The reality of Harper Polling seems to be more of the same then something new.

In a June poll of Utah’s 4th congressional district, testing incumbent Jim Matheson against his 2012 challenger Mia Love, this happened:

That question came right after one where the pollster asked if respondents wanted “A Republican who will be a check and balance to President Obama or a Democratic candidate who will help President Obama to pass his agenda?”

There is literally only one reason for doing this, and that’s so you can influence the numbers for reasons of spin. By structuring the poll in such a way you are essentially rendering the rest of the poll meaningless for the purposes of constructing a campaign plan.

And while their MN-8 poll doesn’t suffer from the same question issues, the above is one of just many reasons to be skeptical of Harper Polling polls.

♣ Governor Mark Dayton announced his fundraising totals:

Gov. Mark Dayton has raised $250,000 so far for his re-election campaign, a start to the significant fundraising he says he will do to keep the governor’s office.

Dayton, who voluntarily reports his fundraising on a quarterly basis, has said he will not self-finance his 2014 effort. The governor, an heir to the Dayton’s department store fortune, poured about $3.9 million into his 2010 effort.

He raised $217,000 in the last three months, a hefty clip compared to what he raised in the first three months of the year, and has spent $115,000 so far this year, his campaign said. His campaign manager Katharine Tinucci said he gathered most of the checks in the last week in June.

♣ Let’s follow the twitter breadcrumbs to find ourselves a brand new (not really) Republican candidate for the sixth district clown car.

Scoop! Who could it be?

The cabin! Exciting!


Eric Black at MinnPost wrote about gerrymandering again this week and like last time he did so, there is one big point in the gerrymandering equation that he is missing. Let’s see if you can spot it? (You should read the piece to get the full context)

Reason No. 2 to be careful about over-attributing the results to the decennial redrawing of the map would be to compare the first result of House races under the new map to the last results under the old map. On that basis, the Dem map-makers in Illinois produced a stunning result. By contrast to Illinois, in the three Ostermeier has featured so far, the Republicans made net pickups of no more than one seat in each state over the composition of the House delegation from the previous election, conducted under the previous, 10-year-old district map.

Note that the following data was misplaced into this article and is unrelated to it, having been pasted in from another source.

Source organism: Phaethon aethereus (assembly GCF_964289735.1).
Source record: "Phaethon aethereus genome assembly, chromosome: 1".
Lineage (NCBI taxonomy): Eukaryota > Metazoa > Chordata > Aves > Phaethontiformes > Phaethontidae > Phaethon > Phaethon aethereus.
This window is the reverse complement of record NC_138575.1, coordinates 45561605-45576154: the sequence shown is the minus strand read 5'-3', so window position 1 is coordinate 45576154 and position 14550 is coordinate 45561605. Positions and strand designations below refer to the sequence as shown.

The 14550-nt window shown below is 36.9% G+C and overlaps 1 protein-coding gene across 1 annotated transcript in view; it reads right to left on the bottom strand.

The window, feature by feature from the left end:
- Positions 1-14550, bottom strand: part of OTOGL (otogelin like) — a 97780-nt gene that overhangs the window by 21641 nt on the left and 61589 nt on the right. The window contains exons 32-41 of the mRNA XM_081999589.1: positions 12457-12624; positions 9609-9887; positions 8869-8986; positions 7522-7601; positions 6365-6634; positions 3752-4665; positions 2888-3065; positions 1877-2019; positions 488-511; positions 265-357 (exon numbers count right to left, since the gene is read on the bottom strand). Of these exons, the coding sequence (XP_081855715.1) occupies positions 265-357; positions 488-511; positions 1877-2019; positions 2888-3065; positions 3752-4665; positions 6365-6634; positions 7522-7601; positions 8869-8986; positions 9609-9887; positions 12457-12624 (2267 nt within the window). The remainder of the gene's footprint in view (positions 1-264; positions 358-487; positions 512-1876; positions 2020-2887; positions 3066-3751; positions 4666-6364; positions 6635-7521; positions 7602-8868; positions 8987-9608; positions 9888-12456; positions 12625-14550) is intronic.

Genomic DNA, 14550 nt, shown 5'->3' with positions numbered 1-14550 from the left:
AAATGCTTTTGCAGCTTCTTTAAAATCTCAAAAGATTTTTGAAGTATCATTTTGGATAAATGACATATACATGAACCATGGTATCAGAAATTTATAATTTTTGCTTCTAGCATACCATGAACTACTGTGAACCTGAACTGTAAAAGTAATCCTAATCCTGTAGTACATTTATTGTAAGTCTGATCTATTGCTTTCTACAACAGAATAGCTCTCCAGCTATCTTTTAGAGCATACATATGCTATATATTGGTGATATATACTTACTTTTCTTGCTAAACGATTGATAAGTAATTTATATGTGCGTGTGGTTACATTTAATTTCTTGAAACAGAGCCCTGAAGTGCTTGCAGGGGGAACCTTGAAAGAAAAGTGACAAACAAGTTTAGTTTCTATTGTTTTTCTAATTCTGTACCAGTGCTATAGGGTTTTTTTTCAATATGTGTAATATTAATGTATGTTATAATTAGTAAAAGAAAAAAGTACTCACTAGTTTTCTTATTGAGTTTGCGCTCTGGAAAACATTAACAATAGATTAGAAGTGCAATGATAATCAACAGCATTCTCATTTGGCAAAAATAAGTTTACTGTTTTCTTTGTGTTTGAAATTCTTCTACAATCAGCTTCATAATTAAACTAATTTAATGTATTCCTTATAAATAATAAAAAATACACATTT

Considering the overwhelming tendency of House incumbents to be reelected in every cycle, it doesn’t seem reasonable to rely over-much on mapmaking to explain why most of the incumbents held their seats (although it is certainly possible for an incumbent to get into reelection trouble because of a change in the district boundaries, even including those cases in which a new map puts two incumbents into the same district).

When you compare the results of 2012 to 2010, you are comparing the results of a Democratic leaning cycle to the best Republican cycle in the entire history of modern American politics. When you break down the Illinois comparison you are comparing how the state went with a map that was gerrymandered by Republicans in the best Republican year ever, to a map that was gerrymandered by Democrats in a good Democratic year. Of course that is going to seem like a huge Democratic gain when you look at it out of context.

And likewise, in the other three states, Democratic leaning states that voted for President Obama, Republicans in control used redistricting to essentially lock in their gains from 2010 and even add some seats. This was the key for the GOP, the locking in the unsustainable gains from 2010. And this is the thing Eric Black is missing in his analysis.

This table, from my previous post in response to Eric Black’s redistricting musings, should help to illustrate the point further:

State D seats D seat % Obama %
Florida 10 of 27 37 50
Georgia 5 of 14 35.7 45.5
Indiana 2 of 9 22.2 43.9
Kentucky 1 of 6 16.7 37.8
Michigan 5 of 14 35.7 54.2
N. Carolina 4 of 13 30.8 48.4
Ohio 4 of 16 25 50.7
Pennsylvania 5 of 18 27.8 52
Tennessee 2 of 9 22.2 39.1
Texas 12 of 36 33.3 41.4
Virginia 3 of 11 27.3 51.2
Wisconsin 3 of 8 37.5 52.8